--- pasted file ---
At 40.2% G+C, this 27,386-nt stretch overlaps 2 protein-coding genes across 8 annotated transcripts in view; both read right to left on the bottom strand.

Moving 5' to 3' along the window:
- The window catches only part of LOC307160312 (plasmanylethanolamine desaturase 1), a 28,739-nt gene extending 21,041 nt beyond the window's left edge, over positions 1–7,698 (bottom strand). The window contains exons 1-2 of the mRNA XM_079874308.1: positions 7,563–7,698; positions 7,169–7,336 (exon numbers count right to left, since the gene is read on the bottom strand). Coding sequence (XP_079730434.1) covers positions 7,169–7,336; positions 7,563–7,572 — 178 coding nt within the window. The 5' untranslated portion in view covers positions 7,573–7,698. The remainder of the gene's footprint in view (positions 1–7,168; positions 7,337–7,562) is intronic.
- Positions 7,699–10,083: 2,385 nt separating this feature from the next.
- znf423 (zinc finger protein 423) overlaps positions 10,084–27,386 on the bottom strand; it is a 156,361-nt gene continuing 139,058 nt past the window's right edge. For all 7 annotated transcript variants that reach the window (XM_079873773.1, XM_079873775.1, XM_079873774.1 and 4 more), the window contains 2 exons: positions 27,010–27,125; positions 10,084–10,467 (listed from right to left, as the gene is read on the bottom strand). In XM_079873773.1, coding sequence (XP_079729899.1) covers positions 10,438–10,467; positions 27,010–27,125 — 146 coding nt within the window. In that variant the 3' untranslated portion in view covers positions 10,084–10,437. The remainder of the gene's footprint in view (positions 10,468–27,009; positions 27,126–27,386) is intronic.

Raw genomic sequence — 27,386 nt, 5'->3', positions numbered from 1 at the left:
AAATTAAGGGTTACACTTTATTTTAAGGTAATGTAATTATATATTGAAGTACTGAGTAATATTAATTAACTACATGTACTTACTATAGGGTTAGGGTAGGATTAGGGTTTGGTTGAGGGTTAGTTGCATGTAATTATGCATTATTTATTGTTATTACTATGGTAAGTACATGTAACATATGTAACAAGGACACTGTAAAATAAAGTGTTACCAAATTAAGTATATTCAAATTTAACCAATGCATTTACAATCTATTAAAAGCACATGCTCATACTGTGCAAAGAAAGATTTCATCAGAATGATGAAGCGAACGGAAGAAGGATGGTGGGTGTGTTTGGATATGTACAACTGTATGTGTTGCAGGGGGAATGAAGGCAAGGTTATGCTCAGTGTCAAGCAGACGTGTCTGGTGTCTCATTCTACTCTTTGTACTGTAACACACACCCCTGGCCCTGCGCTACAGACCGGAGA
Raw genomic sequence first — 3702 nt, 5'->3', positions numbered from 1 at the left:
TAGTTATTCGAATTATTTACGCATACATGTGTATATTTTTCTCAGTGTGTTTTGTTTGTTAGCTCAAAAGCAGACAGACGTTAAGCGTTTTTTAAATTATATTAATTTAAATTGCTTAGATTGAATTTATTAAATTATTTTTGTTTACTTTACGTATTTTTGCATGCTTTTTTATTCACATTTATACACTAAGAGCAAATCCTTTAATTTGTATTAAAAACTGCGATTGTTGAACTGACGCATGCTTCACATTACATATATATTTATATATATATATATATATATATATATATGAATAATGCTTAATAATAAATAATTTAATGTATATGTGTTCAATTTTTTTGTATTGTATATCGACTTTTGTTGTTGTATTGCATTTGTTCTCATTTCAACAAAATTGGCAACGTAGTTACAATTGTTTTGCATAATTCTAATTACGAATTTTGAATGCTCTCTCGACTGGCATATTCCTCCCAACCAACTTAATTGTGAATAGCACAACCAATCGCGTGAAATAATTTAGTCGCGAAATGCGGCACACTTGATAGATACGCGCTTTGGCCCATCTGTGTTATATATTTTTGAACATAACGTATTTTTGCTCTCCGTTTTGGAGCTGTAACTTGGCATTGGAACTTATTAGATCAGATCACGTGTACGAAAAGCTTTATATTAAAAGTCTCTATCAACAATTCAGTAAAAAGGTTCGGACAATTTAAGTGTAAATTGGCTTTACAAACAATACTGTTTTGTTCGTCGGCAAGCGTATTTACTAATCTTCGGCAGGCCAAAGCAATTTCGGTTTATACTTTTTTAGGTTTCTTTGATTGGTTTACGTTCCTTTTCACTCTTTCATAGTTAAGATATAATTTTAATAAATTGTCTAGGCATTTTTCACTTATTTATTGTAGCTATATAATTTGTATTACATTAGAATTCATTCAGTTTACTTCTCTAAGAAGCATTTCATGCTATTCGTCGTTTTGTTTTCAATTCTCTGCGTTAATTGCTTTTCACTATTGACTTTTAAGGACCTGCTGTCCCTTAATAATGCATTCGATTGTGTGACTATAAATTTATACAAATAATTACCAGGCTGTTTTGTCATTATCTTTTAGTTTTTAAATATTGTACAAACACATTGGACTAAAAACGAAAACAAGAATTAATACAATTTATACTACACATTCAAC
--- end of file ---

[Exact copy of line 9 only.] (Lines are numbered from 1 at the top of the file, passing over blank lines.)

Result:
TAGTTATTCGAATTATTTACGCATACATGTGTATATTTTTCTCAGTGTGTTTTGTTTGTTAGCTCAAAAGCAGACAGACGTTAAGCGTTTTTTAAATTATATTAATTTAAATTGCTTAGATTGAATTTATTAAATTATTTTTGTTTACTTTACGTATTTTTGCATGCTTTTTTATTCACATTTATACACTAAGAGCAAATCCTTTAATTTGTATTAAAAACTGCGATTGTTGAACTGACGCATGCTTCACATTACATATATATTTATATATATATATATATATATATATATATGAATAATGCTTAATAATAAATAATTTAATGTATATGTGTTCAATTTTTTTGTATTGTATATCGACTTTTGTTGTTGTATTGCATTTGTTCTCATTTCAACAAAATTGGCAACGTAGTTACAATTGTTTTGCATAATTCTAATTACGAATTTTGAATGCTCTCTCGACTGGCATATTCCTCCCAACCAACTTAATTGTGAATAGCACAACCAATCGCGTGAAATAATTTAGTCGCGAAATGCGGCACACTTGATAGATACGCGCTTTGGCCCATCTGTGTTATATATTTTTGAACATAACGTATTTTTGCTCTCCGTTTTGGAGCTGTAACTTGGCATTGGAACTTATTAGATCAGATCACGTGTACGAAAAGCTTTATATTAAAAGTCTCTATCAACAATTCAGTAAAAAGGTTCGGACAATTTAAGTGTAAATTGGCTTTACAAACAATACTGTTTTGTTCGTCGGCAAGCGTATTTACTAATCTTCGGCAGGCCAAAGCAATTTCGGTTTATACTTTTTTAGGTTTCTTTGATTGGTTTACGTTCCTTTTCACTCTTTCATAGTTAAGATATAATTTTAATAAATTGTCTAGGCATTTTTCACTTATTTATTGTAGCTATATAATTTGTATTACATTAGAATTCATTCAGTTTACTTCTCTAAGAAGCATTTCATGCTATTCGTCGTTTTGTTTTCAATTCTCTGCGTTAATTGCTTTTCACTATTGACTTTTAAGGACCTGCTGTCCCTTAATAATGCATTCGATTGTGTGACTATAAATTTATACAAATAATTACCAGGCTGTTTTGTCATTATCTTTTAGTTTTTAAATATTGTACAAACACATTGGACTAAAAACGAAAACAAGAATTAATACAATTTATACTACACATTCAAC